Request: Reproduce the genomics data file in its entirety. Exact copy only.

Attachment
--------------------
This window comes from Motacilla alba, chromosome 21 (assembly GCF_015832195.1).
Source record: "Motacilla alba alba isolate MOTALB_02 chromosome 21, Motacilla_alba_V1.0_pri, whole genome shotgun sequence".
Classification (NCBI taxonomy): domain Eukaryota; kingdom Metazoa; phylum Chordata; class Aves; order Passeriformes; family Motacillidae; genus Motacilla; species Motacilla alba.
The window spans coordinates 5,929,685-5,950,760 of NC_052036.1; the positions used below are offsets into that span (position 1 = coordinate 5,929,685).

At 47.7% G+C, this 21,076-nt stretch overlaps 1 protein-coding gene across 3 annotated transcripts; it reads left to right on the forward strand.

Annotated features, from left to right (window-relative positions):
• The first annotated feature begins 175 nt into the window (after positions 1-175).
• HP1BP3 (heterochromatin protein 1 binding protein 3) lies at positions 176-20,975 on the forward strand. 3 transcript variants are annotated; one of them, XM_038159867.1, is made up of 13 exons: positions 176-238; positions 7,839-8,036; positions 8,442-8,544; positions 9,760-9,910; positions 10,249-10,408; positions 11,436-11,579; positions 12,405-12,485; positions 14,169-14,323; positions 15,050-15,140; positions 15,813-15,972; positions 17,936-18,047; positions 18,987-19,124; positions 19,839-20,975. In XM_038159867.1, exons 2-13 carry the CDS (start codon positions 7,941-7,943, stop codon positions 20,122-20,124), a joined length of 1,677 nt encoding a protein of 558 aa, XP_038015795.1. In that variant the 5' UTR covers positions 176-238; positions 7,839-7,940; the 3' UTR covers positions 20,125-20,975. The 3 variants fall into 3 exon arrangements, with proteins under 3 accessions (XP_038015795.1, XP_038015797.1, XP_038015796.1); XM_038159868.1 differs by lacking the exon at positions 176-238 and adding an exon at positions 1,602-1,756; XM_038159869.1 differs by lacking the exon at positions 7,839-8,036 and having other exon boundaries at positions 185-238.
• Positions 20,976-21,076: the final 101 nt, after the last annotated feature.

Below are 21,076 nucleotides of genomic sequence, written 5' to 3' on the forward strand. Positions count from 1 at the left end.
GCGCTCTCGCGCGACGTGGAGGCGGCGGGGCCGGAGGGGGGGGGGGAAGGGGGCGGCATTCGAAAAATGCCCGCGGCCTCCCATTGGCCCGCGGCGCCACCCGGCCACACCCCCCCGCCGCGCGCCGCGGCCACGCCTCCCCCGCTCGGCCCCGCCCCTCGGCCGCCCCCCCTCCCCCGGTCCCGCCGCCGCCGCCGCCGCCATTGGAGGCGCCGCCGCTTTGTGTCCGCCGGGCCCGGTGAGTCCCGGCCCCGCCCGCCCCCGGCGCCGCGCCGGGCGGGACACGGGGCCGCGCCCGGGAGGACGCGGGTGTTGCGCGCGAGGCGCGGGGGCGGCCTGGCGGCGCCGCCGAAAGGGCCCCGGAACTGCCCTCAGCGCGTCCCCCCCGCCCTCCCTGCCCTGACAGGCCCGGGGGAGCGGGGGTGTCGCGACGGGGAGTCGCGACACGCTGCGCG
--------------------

This window comes from Motacilla alba, chromosome 21 (assembly GCF_015832195.1).
Source record: "Motacilla alba alba isolate MOTALB_02 chromosome 21, Motacilla_alba_V1.0_pri, whole genome shotgun sequence".
Classification (NCBI taxonomy): domain Eukaryota; kingdom Metazoa; phylum Chordata; class Aves; order Passeriformes; family Motacillidae; genus Motacilla; species Motacilla alba.
The window spans coordinates 5,929,685-5,950,760 of NC_052036.1; the positions used below are offsets into that span (position 1 = coordinate 5,929,685).

At 47.7% G+C, this 21,076-nt stretch overlaps 1 protein-coding gene across 3 annotated transcripts; it reads left to right on the forward strand.

Annotated features, from left to right (window-relative positions):
• The first annotated feature begins 175 nt into the window (after positions 1-175).
• HP1BP3 (heterochromatin protein 1 binding protein 3) lies at positions 176-20,975 on the forward strand. 3 transcript variants are annotated; one of them, XM_038159867.1, is made up of 13 exons: positions 176-238; positions 7,839-8,036; positions 8,442-8,544; positions 9,760-9,910; positions 10,249-10,408; positions 11,436-11,579; positions 12,405-12,485; positions 14,169-14,323; positions 15,050-15,140; positions 15,813-15,972; positions 17,936-18,047; positions 18,987-19,124; positions 19,839-20,975. In XM_038159867.1, exons 2-13 carry the CDS (start codon positions 7,941-7,943, stop codon positions 20,122-20,124), a joined length of 1,677 nt encoding a protein of 558 aa, XP_038015795.1. In that variant the 5' UTR covers positions 176-238; positions 7,839-7,940; the 3' UTR covers positions 20,125-20,975. The 3 variants fall into 3 exon arrangements, with proteins under 3 accessions (XP_038015795.1, XP_038015797.1, XP_038015796.1); XM_038159868.1 differs by lacking the exon at positions 176-238 and adding an exon at positions 1,602-1,756; XM_038159869.1 differs by lacking the exon at positions 7,839-8,036 and having other exon boundaries at positions 185-238.
• Positions 20,976-21,076: the final 101 nt, after the last annotated feature.

Below are 21,076 nucleotides of genomic sequence, written 5' to 3' on the forward strand. Positions count from 1 at the left end.
GCGCTCTCGCGCGACGTGGAGGCGGCGGGGCCGGAGGGGGGGGGGGAAGGGGGCGGCATTCGAAAAATGCCCGCGGCCTCCCATTGGCCCGCGGCGCCACCCGGCCACACCCCCCCGCCGCGCGCCGCGGCCACGCCTCCCCCGCTCGGCCCCGCCCCTCGGCCGCCCCCCCTCCCCCGGTCCCGCCGCCGCCGCCGCCGCCATTGGAGGCGCCGCCGCTTTGTGTCCGCCGGGCCCGGTGAGTCCCGGCCCCGCCCGCCCCCGGCGCCGCGCCGGGCGGGACACGGGGCCGCGCCCGGGAGGACGCGGGTGTTGCGCGCGAGGCGCGGGGGCGGCCTGGCGGCGCCGCCGAAAGGGCCCCGGAACTGCCCTCAGCGCGTCCCCCCCGCCCTCCCTGCCCTGACAGGCCCGGGGGAGCGGGGGTGTCGCGACGGGGAGTCGCGACACGCTGCGCG